Multinational companies have closed the door on defined benefit pensions because deficits have become unmanageable, a new survey claimed today.
Consultants PricewaterhouseCoopers polled 114 Fortune 500 global multinationals with combined pension liabilities of $95bn. It found that only 6% wanted to maintain DB arrangements, while nine out of ten are actively arranging defined contribution as their predominant workplace retirement provision.
PwC global pension leader Marc Hommel explained that DB pension deficits remained 'stubbornly' on corporate balance sheets. He noted that the size and volatility of these deficits were concerning shareholders and creditors and making multinationals more determined to make difficult decisions about their pensions and reduce the negative impact on their organisation.
'While the death of DB retirement arrangements is not a new phenomenon in the English-speaking world, it is striking how pervasive this has become globally, even in those countries with the most complex and restrictive regulatory and labour environments,' he said.
'Multinationals are resoundingly rejecting the open-ended financial risks of defined benefits.'
The survey also highlighted that 83% of multinationals are closing their DB plans to new employees, with 71% also intending to freeze DB accruals for their existing employees.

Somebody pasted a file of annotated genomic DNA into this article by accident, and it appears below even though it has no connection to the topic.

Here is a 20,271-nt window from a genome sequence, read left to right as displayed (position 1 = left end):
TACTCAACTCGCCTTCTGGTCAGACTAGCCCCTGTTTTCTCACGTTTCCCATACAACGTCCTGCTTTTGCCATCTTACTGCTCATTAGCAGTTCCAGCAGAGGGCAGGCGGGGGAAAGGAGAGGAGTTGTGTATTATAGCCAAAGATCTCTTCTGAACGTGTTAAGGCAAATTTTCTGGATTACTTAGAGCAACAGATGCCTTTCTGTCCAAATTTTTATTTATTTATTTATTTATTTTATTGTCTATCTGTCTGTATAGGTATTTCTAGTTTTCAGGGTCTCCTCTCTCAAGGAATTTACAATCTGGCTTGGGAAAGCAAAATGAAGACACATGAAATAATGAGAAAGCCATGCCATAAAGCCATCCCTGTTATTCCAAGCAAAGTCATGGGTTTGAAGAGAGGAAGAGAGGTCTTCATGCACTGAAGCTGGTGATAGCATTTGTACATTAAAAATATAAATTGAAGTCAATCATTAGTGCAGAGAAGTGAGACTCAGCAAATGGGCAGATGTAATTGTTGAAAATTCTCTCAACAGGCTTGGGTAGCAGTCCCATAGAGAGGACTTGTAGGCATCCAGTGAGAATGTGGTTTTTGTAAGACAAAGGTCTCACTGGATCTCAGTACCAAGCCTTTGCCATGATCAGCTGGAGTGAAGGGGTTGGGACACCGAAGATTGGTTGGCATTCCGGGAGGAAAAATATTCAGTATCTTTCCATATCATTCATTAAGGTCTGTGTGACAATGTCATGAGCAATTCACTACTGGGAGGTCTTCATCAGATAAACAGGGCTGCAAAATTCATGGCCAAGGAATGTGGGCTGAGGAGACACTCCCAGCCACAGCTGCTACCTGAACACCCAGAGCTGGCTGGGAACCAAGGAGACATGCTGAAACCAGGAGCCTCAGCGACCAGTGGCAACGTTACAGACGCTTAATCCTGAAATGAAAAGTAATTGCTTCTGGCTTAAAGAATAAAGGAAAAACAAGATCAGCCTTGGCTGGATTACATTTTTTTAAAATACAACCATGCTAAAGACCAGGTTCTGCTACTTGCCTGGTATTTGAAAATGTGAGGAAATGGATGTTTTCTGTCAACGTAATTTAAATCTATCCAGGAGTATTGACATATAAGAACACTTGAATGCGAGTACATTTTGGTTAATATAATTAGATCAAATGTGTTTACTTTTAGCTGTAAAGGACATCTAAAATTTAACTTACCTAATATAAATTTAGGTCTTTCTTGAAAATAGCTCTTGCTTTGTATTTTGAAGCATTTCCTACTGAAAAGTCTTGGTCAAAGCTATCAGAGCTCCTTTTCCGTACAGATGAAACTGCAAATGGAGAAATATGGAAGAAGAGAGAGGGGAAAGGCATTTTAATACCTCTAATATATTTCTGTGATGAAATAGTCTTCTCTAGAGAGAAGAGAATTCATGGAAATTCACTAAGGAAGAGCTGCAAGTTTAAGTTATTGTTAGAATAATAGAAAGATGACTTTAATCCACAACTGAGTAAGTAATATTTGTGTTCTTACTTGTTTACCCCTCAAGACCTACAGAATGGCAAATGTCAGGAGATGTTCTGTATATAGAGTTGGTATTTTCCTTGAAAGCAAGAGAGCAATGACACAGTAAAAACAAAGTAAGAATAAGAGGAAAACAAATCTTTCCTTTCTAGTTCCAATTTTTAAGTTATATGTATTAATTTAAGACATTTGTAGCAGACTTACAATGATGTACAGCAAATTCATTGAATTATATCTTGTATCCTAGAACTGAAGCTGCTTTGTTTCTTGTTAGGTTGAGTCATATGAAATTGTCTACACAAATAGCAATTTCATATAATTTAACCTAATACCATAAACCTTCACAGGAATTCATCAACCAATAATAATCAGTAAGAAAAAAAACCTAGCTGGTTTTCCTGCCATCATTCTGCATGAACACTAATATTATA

To address the remaining legacy of DB liabilities, half of those polled said they intend to explore options to offer current and former employees cash or other terms to give up pension rights. And 45% said they are actively looking to transfer liabilities to insurance companies.
The survey also noted that a large majority of the firms (90%) would still like to play a significant role in the provision of retirement benefits to their employees. Nine in ten companies said it was important to help workers make informed decisions about their retirement savings and 83% said they plan to give more flexibility to their employees in the way they save.
But Hommel observed: 'Simply providing defined contribution arrangements for employees is not enough current arrangements are delivering inadequate retirement savings and are not effective for the new world of work.
'We expect employers to spend more time and money embracing new paternalism as part of their reward strategies. This will be an essential step in creating retirement benefits provision that results in better outcomes for employees and employers alike, within acceptable costs and risks for the employer.'